Twenty-first Century Russian Poetry


Grigory Kruzhkov


Translated by Boris Dralyuk

* * *
Snow serves as mountains for the city dwellers -
replaces kisses for abandoned lovers
and churches for the faithless. In December,
abandoned by the sunlight, we subsist
on frozen larvae of the summer radiance.

The snow is Jacob's ladder. By this way
descend our angels, those we love most dearly,
and, having stayed with us awhile, ascend
again into the dark above the streetlamps. 

Go build yourself another human creature
and, handing it a twig, leave it to stand
beside the doorway - so that all night long
it longs, and languishes, and burns for you, 
as for a being of a different nature.

The Rock,
A Third Anecdote about Wallace Stevens


Stevens's tussle with Hemingway,
as we know, ended badly.
Stevens was twenty years older,
fat, like Hamlet - and also hadn't eaten,
a piece of steak would have done him good!

He returned to Hartford with his hand in a cast and reported
that he'd fallen from a ladder. Too bad he didn't specify
from which. For instance,
it could have been the ladder to the altar
in Moneta's temple - the sole priestess
(as the poet correctly noted)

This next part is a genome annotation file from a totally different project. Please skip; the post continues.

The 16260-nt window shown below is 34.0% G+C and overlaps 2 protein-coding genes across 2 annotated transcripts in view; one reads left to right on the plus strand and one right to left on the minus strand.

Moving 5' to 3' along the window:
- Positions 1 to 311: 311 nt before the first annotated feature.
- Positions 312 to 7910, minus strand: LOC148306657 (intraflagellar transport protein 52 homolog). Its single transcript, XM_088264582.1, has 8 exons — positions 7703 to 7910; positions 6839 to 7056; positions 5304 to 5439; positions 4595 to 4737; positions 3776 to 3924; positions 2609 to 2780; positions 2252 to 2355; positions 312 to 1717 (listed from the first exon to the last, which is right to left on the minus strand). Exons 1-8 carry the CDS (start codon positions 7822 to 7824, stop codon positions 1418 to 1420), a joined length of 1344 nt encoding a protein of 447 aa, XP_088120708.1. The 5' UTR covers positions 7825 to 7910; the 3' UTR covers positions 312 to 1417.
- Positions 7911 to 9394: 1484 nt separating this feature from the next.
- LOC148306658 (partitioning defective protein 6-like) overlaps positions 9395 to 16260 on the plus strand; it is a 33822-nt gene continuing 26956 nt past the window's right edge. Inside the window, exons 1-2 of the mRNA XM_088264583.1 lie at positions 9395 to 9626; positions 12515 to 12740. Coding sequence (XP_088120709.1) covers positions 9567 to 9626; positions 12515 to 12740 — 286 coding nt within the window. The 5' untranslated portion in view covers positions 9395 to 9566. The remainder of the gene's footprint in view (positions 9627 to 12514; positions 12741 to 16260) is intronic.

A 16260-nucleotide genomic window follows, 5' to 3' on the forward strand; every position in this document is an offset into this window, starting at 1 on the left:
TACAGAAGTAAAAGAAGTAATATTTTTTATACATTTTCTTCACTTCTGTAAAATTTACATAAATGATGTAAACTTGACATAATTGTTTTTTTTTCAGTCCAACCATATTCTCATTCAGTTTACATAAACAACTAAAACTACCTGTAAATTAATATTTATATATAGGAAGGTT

"of this desolation."

He could have said he'd fallen from a mountain - or from the moon,
or even a pagoda.
And that would have been true.
But the pagoda version wouldn't have gone over:
He would've had to explain to Elsie what he'd been doing in a pagoda
and what innocent maiden he'd been awaiting.


A soap bubble, on a deity's adjusted scales,
outweighs a rock (as we know). And that's a pity.
Out of a sense of fairness and squareness to the rock 
Stevens extolled it in its pure, unalloyed form,
having freed if from all suppositions and makeweights -

from Sisyphus, who bathed it in his stinking sweat,
from wounded Cúchulain, who tied himself onto a cliff
in order to die standing, from Pygmalion, with a chisel in his hand
and a fixed idea in his head, and generally from any
horseman or footman, who would proclaim himself King of the Hill.

The rock is what's left,
if we wipe off the mould -
left to rush and wheel about
as a stone from a sling.
Immobile stones cannot exist.
And that's the anecdote of the rock (so old, it's bearded)


Freshness, they say, is good for sour cream.
Whereas a poem, like an icon, needs
the sultriness of breath. It should hang up a while,
inscribe itself into some fathomable context, 
and even, if you'd like, become an eyesore.

Such are the metaphysics of beauty. One may like them    
or not, but to argue about them is foolish. A poet
without bones picked clean cannot exist.
The reader won't believe him,
until he reaches his finger hither - into an anecdote.